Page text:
Kerstin Andreae, head of German association of energy and water industries (BDEW):

""For a determined transformation to climate neutrality in 2050, the energy industry needs reliable planning and investment conditions that enable this goal to be achieved. The ruling of the Federal Constitutional Court could be an opportunity for a more forward-looking, long-term energy policy in line with the Paris Agreement - for the expansion of renewable energies, the development of a hydrogen economy and climate-neutral mobility and heat supply," Andreae said. "One thing is clear: the sooner we set the right course for this today, the less burden we will take with us on the road from 2030 to 2050. Policymakers must provide the necessary impetus for this, for example by increasing the expansion paths for wind energy and photovoltaics as soon as possible and reforming the levy and apportionment system to ease the burden on electricity consumers. Security of supply must always be considered in all necessary decisions."


Ingbert Liebing, head of the German association of local utilities (VKU):

“The ruling increases the pressure to create clear and more reliable framework conditions for climate protection in the long term,” Liebing said. “Municipal enterprises are already making a variety of contributions to climate protection today, but for this they need reliable framework conditions from politicians - as the judges in Karlsruhe have clearly demanded today.



Christoph Bals, policy director at environmental NGO Germanwatch:
"Tomorrow's freedom and fundamental rights must not be burned up by our emissions today - there is an obligation to ensure this protection through a science-based climate protection law," Bals said, adding: "The protection of fundamental rights also applies to affected people in the global South. This ruling will be a key reference point for all climate lawsuits pending around the world."


Martin Kaiser, executive director Greenpeace Germany:

“Today is a historic day, a day of celebration for all the people, especially young people, who have tirelessly taken to the streets for better climate protection," Kaiser said. "This sensational ruling obliges the federal government to do more to protect the climate. Measures must no longer be postponed, because this endangers the civil liberties of future generations. With this ruling, it is clear that the coal phase-out in Germany must be brought forward significantly, that climate-damaging combustion engines must be taken off the road much faster, and that we need an agriculture that does not further damage the climate and nature but protects them in the future. Today is a historic day, a holiday for all the people, especially young people, who have tirelessly taken to the streets for better climate protection."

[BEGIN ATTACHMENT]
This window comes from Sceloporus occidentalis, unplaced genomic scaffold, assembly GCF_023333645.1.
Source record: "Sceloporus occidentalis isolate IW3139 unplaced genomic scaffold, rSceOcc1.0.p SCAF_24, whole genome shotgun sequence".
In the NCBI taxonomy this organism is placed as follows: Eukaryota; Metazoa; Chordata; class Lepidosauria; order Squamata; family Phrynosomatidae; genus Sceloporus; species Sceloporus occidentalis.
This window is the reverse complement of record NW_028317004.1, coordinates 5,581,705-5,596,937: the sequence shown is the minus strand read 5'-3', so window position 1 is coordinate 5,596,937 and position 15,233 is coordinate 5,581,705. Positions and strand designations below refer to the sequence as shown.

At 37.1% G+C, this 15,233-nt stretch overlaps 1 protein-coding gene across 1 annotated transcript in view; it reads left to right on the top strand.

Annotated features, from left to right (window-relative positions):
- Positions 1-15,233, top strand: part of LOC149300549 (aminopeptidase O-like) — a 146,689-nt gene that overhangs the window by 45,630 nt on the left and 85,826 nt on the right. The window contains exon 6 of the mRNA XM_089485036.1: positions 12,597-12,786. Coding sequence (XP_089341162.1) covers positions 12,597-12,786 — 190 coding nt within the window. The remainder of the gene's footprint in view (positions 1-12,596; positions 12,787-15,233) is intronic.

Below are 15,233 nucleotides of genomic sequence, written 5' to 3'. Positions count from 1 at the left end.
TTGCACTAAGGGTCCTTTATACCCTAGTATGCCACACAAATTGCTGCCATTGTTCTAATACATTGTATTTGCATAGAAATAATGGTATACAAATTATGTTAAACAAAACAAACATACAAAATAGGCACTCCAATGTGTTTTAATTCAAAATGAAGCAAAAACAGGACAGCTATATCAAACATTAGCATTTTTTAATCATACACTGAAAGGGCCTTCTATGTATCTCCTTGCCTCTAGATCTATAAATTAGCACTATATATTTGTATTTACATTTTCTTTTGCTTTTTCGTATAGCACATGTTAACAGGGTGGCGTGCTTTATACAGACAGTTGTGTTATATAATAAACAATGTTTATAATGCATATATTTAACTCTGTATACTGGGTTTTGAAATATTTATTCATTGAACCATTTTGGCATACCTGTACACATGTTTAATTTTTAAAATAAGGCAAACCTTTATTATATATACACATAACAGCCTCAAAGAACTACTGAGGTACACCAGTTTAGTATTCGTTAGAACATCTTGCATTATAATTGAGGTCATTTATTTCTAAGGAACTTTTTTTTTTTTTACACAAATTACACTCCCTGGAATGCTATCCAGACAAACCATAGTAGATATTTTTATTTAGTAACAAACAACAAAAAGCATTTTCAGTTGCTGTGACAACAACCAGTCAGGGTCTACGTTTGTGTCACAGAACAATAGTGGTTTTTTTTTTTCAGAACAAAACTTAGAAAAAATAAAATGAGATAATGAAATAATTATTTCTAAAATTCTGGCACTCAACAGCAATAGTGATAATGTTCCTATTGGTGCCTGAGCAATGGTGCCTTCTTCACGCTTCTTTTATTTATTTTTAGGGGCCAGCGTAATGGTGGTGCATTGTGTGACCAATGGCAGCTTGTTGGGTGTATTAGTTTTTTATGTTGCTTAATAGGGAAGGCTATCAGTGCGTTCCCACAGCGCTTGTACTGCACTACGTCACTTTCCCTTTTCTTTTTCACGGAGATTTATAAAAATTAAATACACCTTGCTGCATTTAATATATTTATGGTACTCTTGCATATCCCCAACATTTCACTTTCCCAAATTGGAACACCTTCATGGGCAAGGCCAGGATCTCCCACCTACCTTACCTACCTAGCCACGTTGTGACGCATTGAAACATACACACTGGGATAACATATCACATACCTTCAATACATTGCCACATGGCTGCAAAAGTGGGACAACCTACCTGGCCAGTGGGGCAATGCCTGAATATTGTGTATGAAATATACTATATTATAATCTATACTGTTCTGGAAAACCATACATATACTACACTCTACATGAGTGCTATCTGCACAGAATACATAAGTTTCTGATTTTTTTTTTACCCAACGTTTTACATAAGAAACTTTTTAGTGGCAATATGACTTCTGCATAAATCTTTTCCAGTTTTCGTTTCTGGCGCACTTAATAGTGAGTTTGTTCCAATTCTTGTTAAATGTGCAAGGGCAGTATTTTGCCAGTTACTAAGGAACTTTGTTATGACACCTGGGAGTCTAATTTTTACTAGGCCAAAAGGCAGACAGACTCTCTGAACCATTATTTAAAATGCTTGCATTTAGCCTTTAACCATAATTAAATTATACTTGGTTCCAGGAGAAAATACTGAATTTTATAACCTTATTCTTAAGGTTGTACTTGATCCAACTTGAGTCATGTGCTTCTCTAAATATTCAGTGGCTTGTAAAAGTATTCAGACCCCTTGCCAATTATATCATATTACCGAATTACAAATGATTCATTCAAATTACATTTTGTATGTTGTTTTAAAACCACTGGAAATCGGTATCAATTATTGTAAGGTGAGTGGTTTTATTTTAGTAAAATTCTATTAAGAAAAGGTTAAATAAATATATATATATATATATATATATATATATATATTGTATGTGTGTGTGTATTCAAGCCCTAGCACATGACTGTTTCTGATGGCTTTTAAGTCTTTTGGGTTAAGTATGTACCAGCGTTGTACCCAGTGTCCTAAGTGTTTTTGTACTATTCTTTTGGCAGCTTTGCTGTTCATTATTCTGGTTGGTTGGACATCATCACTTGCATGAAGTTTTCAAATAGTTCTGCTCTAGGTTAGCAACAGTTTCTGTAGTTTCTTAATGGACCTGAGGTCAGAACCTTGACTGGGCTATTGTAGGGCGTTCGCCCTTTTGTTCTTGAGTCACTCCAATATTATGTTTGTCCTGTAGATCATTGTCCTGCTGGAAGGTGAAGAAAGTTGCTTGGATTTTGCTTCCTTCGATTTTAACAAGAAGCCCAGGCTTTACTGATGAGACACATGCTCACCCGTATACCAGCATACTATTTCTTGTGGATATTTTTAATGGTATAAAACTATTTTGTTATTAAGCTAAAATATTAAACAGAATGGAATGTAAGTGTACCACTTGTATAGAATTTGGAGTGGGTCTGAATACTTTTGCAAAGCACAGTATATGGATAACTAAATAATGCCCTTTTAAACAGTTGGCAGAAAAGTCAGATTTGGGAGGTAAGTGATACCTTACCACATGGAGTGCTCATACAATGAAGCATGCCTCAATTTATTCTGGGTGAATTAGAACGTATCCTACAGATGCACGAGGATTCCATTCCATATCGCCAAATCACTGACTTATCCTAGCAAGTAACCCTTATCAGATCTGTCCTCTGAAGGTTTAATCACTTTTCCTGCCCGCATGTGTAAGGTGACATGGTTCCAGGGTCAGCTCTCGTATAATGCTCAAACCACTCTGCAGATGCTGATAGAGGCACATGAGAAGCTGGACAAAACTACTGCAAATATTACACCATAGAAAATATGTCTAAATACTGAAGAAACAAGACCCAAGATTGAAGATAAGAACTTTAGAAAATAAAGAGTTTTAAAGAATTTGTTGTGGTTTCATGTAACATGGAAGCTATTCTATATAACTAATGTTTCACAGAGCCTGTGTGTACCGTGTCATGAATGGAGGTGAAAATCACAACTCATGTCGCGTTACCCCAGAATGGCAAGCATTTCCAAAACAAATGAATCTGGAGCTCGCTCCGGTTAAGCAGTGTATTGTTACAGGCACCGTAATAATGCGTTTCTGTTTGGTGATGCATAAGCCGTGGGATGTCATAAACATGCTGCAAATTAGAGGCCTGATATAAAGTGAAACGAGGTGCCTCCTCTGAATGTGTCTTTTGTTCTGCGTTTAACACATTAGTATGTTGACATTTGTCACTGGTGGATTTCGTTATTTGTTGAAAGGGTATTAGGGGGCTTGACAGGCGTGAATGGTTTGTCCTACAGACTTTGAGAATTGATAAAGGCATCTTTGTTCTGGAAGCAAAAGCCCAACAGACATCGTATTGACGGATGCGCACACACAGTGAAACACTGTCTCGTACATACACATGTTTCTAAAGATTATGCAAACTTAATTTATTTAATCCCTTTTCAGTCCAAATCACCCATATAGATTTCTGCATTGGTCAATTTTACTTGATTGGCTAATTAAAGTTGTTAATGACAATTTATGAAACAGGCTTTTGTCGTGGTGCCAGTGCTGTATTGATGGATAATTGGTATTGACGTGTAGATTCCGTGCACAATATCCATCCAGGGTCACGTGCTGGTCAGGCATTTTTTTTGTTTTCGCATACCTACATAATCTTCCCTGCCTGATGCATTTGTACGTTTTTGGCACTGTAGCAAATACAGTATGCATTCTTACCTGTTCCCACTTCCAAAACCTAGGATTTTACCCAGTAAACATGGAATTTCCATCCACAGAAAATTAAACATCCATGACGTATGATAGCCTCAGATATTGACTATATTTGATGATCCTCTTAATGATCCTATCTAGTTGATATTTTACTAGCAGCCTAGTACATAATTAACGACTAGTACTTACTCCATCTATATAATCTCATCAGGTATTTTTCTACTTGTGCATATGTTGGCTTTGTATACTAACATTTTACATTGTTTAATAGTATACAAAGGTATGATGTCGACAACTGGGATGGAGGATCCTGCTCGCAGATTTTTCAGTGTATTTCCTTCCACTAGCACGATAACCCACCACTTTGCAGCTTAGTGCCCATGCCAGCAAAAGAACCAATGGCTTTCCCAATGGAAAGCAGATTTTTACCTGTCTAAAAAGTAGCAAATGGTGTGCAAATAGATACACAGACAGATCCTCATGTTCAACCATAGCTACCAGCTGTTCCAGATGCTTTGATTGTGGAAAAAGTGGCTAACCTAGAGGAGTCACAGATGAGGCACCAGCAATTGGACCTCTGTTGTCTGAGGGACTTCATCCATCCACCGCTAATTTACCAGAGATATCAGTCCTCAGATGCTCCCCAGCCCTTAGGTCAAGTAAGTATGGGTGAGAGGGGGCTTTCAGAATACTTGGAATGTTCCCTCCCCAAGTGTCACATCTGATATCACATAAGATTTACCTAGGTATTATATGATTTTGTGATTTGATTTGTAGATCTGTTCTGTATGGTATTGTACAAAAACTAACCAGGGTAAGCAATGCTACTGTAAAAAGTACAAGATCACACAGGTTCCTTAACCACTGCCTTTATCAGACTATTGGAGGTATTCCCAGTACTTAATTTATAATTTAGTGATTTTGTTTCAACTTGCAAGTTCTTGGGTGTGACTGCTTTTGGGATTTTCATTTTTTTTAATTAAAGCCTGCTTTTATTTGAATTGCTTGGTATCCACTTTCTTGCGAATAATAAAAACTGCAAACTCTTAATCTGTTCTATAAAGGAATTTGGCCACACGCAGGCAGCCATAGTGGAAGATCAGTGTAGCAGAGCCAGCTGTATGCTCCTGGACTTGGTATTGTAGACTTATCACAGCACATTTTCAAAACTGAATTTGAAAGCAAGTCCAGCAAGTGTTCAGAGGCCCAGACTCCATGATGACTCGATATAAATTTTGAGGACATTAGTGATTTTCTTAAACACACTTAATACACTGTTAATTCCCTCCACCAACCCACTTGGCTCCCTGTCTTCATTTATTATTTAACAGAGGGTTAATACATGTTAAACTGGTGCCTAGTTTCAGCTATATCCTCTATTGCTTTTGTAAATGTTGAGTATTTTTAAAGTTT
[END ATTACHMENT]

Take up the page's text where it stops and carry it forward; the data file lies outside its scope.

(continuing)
Fridays for Future climate activist Luisa Neubauer, who was a plaintiff in the case:

“Climate protection is not ‘nice-to-have’, it’s our fundamental right and from today we know that officially. It gives us everything we need for this year, for this federal election campaign, and for our future work as a movement,” Neubauer said during a Greenpeace press conference. “It is an unbelievably big day for many, but especially for hundreds of thousands of young people who have been fighting for their future for over two years. We have been laughed at, we were belittled, we were discredited, we were told we should leave it to the professionals. We have been told for over two years that what we do is actually an insult, and anything but legal. But today we have been granted justice."


Yi Yi Prue, Bangladeshi plaintiff in the case:

“We are already today suffering from the effects of climate change. Severe monsoon rains with landslides and floods are killing people and many have lost their belongings and houses. The only way we can help ourselves is by forcing those states to act that are heavily responsible for climate change," she said during a Greenpeace press conference.


Sophie Backsen, plaintiff in the case:

“We are very happy and relieved about the decision from the court. The decision is a huge success for us young people. It has become clear that parts of the climate protection law are incompatible with our fundamental rights. Effective climate protection must be pursued now and not in ten years’ time when it’s too late,” Backsen said during a Greenpeace press conference.



Lawyer Remo Klinger, who supported the plaintiffs in the case: